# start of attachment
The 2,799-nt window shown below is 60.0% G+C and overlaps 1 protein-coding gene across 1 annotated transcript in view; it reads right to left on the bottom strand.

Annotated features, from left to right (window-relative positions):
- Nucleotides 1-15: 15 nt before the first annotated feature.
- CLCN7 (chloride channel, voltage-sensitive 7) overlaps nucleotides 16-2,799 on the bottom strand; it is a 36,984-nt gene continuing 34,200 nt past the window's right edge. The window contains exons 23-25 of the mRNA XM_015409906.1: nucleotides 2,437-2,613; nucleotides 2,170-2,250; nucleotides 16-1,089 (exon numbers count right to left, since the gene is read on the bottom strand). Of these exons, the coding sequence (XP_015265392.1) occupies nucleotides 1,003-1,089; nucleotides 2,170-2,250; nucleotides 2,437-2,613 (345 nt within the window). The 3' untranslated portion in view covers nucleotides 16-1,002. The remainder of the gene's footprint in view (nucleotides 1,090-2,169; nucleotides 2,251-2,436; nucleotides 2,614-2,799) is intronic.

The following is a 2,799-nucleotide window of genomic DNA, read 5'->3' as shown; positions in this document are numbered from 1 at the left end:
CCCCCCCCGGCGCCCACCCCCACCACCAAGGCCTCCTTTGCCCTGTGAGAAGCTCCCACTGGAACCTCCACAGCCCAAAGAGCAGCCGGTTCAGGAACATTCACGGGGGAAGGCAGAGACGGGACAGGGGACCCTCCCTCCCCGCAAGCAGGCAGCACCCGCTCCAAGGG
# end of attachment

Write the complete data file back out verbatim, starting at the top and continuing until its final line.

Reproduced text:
The 2,799-nt window shown below is 60.0% G+C and overlaps 1 protein-coding gene across 1 annotated transcript in view; it reads right to left on the bottom strand.

Annotated features, from left to right (window-relative positions):
- Nucleotides 1-15: 15 nt before the first annotated feature.
- CLCN7 (chloride channel, voltage-sensitive 7) overlaps nucleotides 16-2,799 on the bottom strand; it is a 36,984-nt gene continuing 34,200 nt past the window's right edge. The window contains exons 23-25 of the mRNA XM_015409906.1: nucleotides 2,437-2,613; nucleotides 2,170-2,250; nucleotides 16-1,089 (exon numbers count right to left, since the gene is read on the bottom strand). Of these exons, the coding sequence (XP_015265392.1) occupies nucleotides 1,003-1,089; nucleotides 2,170-2,250; nucleotides 2,437-2,613 (345 nt within the window). The 3' untranslated portion in view covers nucleotides 16-1,002. The remainder of the gene's footprint in view (nucleotides 1,090-2,169; nucleotides 2,251-2,436; nucleotides 2,614-2,799) is intronic.

The following is a 2,799-nucleotide window of genomic DNA, read 5'->3' as shown; positions in this document are numbered from 1 at the left end:
CCCCCCCCGGCGCCCACCCCCACCACCAAGGCCTCCTTTGCCCTGTGAGAAGCTCCCACTGGAACCTCCACAGCCCAAAGAGCAGCCGGTTCAGGAACATTCACGGGGGAAGGCAGAGACGGGACAGGGGACCCTCCCTCCCCGCAAGCAGGCAGCACCCGCTCCAAGGG